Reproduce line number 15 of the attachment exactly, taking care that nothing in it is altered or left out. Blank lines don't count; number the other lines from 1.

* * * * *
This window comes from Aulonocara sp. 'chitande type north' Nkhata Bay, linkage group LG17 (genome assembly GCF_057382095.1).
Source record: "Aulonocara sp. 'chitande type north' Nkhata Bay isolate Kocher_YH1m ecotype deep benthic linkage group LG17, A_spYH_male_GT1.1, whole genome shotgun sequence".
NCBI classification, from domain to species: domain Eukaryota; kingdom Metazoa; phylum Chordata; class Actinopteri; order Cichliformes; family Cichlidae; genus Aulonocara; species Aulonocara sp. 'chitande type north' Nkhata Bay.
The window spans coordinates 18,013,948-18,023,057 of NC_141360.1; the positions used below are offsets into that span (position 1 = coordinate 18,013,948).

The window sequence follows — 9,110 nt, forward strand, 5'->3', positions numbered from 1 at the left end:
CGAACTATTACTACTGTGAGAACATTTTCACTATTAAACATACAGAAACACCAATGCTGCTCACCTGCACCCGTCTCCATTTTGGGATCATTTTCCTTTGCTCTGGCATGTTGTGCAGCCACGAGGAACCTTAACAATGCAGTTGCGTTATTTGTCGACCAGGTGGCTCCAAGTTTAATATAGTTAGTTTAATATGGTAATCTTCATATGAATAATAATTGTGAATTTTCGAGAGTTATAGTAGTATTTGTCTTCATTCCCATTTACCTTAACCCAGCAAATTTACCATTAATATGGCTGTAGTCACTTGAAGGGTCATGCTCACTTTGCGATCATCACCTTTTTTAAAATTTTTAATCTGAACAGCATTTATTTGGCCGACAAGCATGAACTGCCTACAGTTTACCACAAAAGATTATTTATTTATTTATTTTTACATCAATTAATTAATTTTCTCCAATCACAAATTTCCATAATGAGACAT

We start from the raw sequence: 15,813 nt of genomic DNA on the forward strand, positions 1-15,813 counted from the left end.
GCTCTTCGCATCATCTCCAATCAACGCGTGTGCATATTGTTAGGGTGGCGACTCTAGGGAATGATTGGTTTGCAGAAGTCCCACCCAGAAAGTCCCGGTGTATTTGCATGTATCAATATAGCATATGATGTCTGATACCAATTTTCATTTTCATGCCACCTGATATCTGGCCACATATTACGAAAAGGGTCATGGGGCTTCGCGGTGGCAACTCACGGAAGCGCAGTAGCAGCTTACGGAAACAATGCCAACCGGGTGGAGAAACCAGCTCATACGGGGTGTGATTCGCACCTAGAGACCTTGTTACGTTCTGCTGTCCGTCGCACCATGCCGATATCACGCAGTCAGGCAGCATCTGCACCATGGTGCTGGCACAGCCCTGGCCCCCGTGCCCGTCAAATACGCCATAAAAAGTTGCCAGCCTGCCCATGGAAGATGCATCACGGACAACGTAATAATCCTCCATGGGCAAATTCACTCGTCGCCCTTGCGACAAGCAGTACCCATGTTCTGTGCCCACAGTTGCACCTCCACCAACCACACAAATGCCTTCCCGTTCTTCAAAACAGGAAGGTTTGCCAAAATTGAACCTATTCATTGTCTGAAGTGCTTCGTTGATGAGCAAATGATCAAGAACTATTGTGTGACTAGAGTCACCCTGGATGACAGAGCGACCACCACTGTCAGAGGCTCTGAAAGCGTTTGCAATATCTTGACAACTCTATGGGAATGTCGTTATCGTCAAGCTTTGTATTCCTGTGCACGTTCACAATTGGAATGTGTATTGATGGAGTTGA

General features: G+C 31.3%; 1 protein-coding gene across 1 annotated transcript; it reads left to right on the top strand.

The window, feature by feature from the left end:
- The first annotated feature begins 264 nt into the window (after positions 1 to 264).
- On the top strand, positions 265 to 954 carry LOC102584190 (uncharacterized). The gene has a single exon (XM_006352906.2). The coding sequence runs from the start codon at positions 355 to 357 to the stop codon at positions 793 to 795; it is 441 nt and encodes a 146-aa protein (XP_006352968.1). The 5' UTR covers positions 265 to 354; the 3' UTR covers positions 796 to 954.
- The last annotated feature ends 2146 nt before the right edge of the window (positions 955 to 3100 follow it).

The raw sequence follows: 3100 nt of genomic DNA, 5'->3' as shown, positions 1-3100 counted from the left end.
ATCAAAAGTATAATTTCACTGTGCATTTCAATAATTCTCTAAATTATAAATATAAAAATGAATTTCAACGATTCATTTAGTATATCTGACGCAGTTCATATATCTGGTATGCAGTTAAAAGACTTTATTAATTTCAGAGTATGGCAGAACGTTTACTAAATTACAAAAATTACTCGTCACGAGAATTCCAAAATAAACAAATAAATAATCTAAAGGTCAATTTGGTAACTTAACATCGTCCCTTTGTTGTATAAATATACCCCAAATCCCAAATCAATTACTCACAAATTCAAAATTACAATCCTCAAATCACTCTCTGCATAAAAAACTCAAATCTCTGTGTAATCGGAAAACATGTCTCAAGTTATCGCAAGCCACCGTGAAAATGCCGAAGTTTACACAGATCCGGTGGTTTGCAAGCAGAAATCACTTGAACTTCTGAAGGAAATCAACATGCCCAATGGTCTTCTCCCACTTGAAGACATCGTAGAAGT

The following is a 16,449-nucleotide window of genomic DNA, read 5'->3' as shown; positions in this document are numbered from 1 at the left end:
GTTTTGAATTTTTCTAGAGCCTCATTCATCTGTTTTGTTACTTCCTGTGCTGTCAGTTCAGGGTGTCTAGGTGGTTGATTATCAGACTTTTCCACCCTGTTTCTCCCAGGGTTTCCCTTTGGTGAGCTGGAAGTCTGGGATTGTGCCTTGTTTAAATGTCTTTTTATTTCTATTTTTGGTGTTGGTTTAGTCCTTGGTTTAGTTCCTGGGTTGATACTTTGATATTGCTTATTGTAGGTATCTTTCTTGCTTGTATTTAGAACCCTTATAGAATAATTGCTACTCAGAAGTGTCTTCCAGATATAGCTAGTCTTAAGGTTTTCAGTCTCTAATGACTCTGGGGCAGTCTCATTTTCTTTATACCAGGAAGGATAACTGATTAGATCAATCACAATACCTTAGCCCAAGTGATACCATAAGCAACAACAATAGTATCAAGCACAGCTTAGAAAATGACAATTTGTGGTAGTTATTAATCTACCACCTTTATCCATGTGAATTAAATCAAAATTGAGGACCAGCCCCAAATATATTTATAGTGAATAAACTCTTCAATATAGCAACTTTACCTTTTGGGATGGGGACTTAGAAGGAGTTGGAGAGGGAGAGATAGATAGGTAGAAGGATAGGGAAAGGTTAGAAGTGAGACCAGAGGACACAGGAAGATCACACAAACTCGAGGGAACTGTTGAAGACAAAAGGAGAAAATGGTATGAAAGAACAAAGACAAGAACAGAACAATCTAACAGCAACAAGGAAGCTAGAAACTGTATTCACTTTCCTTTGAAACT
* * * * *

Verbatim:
ATCAAAAGTATAATTTCACTGTGCATTTCAATAATTCTCTAAATTATAAATATAAAAATGAATTTCAACGATTCATTTAGTATATCTGACGCAGTTCATATATCTGGTATGCAGTTAAAAGACTTTATTAATTTCAGAGTATGGCAGAACGTTTACTAAATTACAAAAATTACTCGTCACGAGAATTCCAAAATAAACAAATAAATAATCTAAAGGTCAATTTGGTAACTTAACATCGTCCCTTTGTTGTATAAATATACCCCAAATCCCAAATCAATTACTCACAAATTCAAAATTACAATCCTCAAATCACTCTCTGCATAAAAAACTCAAATCTCTGTGTAATCGGAAAACATGTCTCAAGTTATCGCAAGCCACCGTGAAAATGCCGAAGTTTACACAGATCCGGTGGTTTGCAAGCAGAAATCACTTGAACTTCTGAAGGAAATCAACATGCCCAATGGTCTTCTCCCACTTGAAGACATCGTAGAAGT